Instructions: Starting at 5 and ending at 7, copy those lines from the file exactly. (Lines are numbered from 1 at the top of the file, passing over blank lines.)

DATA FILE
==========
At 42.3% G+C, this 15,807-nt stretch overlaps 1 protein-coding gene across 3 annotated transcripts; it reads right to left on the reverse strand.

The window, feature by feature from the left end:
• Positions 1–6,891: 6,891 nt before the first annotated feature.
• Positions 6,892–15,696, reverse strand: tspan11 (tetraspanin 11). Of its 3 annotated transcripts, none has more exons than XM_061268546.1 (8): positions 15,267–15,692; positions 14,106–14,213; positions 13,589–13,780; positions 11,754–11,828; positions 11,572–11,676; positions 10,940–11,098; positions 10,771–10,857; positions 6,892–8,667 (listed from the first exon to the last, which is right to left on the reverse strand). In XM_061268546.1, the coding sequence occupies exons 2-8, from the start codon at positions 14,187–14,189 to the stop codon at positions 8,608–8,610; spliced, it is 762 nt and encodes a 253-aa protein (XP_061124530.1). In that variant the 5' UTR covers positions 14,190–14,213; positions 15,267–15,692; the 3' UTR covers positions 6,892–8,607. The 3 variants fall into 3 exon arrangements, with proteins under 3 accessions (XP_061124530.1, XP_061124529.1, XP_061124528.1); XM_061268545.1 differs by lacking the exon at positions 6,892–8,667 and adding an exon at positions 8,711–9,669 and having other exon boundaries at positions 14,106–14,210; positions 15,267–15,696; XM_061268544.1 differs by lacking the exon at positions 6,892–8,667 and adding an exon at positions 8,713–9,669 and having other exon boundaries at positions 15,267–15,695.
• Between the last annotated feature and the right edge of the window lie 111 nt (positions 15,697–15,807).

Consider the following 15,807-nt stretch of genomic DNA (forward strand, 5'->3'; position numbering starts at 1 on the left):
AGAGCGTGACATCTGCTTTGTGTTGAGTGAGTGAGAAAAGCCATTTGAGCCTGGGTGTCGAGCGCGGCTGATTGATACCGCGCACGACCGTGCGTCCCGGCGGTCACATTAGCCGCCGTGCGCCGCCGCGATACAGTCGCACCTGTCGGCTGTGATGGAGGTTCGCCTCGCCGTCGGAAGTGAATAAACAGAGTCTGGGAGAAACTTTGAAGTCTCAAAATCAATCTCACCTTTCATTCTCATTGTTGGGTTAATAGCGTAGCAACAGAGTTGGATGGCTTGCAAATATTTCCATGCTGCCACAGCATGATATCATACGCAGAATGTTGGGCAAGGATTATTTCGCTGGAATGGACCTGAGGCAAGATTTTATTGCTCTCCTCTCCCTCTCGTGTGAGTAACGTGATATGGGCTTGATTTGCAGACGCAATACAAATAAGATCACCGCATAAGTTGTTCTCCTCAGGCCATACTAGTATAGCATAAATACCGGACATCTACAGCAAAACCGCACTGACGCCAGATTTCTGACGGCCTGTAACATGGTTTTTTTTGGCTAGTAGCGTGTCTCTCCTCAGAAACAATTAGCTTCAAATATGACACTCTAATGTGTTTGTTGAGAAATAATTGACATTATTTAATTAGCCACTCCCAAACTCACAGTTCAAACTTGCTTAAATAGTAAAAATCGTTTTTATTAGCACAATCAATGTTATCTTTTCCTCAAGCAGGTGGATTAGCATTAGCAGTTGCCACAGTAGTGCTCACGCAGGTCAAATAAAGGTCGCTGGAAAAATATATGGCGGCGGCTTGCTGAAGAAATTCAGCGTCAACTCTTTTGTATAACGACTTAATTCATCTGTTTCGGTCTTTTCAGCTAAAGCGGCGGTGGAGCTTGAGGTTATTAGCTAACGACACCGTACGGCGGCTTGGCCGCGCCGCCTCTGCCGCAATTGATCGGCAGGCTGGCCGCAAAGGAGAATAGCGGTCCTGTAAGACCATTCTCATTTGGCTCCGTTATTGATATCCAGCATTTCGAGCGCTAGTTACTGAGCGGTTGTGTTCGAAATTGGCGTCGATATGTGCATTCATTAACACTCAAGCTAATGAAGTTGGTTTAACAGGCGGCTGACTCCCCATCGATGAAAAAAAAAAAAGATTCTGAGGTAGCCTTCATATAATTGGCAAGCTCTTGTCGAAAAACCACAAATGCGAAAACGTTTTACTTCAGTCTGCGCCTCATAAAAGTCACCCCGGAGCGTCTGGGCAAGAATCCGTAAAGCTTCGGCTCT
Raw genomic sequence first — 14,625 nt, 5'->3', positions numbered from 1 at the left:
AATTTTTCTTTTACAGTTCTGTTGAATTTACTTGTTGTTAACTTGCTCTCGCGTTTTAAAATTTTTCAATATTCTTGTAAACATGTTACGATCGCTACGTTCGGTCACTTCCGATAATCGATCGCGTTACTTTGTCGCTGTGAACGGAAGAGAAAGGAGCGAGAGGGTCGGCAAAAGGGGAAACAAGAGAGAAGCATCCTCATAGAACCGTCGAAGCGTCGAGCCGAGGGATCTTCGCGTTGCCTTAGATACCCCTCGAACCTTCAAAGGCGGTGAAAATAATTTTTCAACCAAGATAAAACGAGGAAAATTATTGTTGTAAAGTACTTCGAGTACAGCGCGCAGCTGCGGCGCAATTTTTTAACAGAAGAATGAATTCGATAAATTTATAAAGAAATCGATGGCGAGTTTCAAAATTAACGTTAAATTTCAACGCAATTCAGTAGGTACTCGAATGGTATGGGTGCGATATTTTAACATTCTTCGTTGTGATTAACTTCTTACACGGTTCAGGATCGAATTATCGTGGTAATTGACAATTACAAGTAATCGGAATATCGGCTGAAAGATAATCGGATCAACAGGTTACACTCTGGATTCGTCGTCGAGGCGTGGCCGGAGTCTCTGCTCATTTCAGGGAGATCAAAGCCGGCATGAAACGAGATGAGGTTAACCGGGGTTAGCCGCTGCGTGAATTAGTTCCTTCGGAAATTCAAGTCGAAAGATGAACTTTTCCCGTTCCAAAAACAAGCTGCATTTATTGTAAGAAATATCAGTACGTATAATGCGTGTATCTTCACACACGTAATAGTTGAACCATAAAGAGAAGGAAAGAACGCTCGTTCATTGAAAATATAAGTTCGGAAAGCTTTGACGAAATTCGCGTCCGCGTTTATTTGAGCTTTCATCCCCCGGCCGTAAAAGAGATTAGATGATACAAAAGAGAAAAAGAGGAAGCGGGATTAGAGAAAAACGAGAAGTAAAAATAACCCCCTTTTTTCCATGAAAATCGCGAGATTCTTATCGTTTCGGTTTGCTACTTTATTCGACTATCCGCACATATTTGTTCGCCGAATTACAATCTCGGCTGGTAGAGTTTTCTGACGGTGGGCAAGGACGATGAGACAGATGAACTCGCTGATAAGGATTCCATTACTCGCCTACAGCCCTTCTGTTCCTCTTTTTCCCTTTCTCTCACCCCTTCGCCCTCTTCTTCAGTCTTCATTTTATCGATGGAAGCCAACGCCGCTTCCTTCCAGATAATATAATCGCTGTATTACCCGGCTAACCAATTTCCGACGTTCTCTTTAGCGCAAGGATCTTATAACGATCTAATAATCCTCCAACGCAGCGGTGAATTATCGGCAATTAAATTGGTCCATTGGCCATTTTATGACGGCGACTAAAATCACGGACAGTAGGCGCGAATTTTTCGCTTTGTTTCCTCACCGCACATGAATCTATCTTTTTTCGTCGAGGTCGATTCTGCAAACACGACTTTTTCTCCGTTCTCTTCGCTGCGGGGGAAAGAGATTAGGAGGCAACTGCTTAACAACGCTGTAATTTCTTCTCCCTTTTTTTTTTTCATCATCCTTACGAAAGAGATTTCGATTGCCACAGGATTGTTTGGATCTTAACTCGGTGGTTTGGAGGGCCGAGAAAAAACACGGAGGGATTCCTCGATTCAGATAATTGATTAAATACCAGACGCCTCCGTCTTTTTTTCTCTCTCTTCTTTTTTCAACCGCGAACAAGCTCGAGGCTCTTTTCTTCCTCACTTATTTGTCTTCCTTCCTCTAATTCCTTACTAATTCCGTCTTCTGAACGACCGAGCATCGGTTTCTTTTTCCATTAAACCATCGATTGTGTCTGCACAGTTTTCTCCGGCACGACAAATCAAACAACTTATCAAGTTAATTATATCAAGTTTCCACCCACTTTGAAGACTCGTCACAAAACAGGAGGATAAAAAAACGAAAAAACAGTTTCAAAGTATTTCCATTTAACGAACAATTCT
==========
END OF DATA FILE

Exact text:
• Between the last annotated feature and the right edge of the window lie 111 nt (positions 15,697–15,807).

Consider the following 15,807-nt stretch of genomic DNA (forward strand, 5'->3'; position numbering starts at 1 on the left):
AGAGCGTGACATCTGCTTTGTGTTGAGTGAGTGAGAAAAGCCATTTGAGCCTGGGTGTCGAGCGCGGCTGATTGATACCGCGCACGACCGTGCGTCCCGGCGGTCACATTAGCCGCCGTGCGCCGCCGCGATACAGTCGCACCTGTCGGCTGTGATGGAGGTTCGCCTCGCCGTCGGAAGTGAATAAACAGAGTCTGGGAGAAACTTTGAAGTCTCAAAATCAATCTCACCTTTCATTCTCATTGTTGGGTTAATAGCGTAGCAACAGAGTTGGATGGCTTGCAAATATTTCCATGCTGCCACAGCATGATATCATACGCAGAATGTTGGGCAAGGATTATTTCGCTGGAATGGACCTGAGGCAAGATTTTATTGCTCTCCTCTCCCTCTCGTGTGAGTAACGTGATATGGGCTTGATTTGCAGACGCAATACAAATAAGATCACCGCATAAGTTGTTCTCCTCAGGCCATACTAGTATAGCATAAATACCGGACATCTACAGCAAAACCGCACTGACGCCAGATTTCTGACGGCCTGTAACATGGTTTTTTTTGGCTAGTAGCGTGTCTCTCCTCAGAAACAATTAGCTTCAAATATGACACTCTAATGTGTTTGTTGAGAAATAATTGACATTATTTAATTAGCCACTCCCAAACTCACAGTTCAAACTTGCTTAAATAGTAAAAATCGTTTTTATTAGCACAATCAATGTTATCTTTTCCTCAAGCAGGTGGATTAGCATTAGCAGTTGCCACAGTAGTGCTCACGCAGGTCAAATAAAGGTCGCTGGAAAAATATATGGCGGCGGCTTGCTGAAGAAATTCAGCGTCAACTCTTTTGTATAACGACTTAATTCATCTGTTTCGGTCTTTTCAGCTAAAGCGGCGGTGGAGCTTGAGGTTATTAGCTAACGACACCGTACGGCGGCTTGGCCGCGCCGCCTCTGCCGCAATTGATCGGCAGGCTGGCCGCAAAGGAGAATAGCGGTCCTGTAAGACCATTCTCATTTGGCTCCGTTATTGATATCCAGCATTTCGAGCGCTAGTTACTGAGCGGTTGTGTTCGAAATTGGCGTCGATATGTGCATTCATTAACACTCAAGCTAATGAAGTTGGTTTAACAGGCGGCTGACTCCCCATCGATGAAAAAAAAAAAAGATTCTGAGGTAGCCTTCATATAATTGGCAAGCTCTTGTCGAAAAACCACAAATGCGAAAACGTTTTACTTCAGTCTGCGCCTCATAAAAGTCACCCCGGAGCGTCTGGGCAAGAATCCGTAAAGCTTCGGCTCT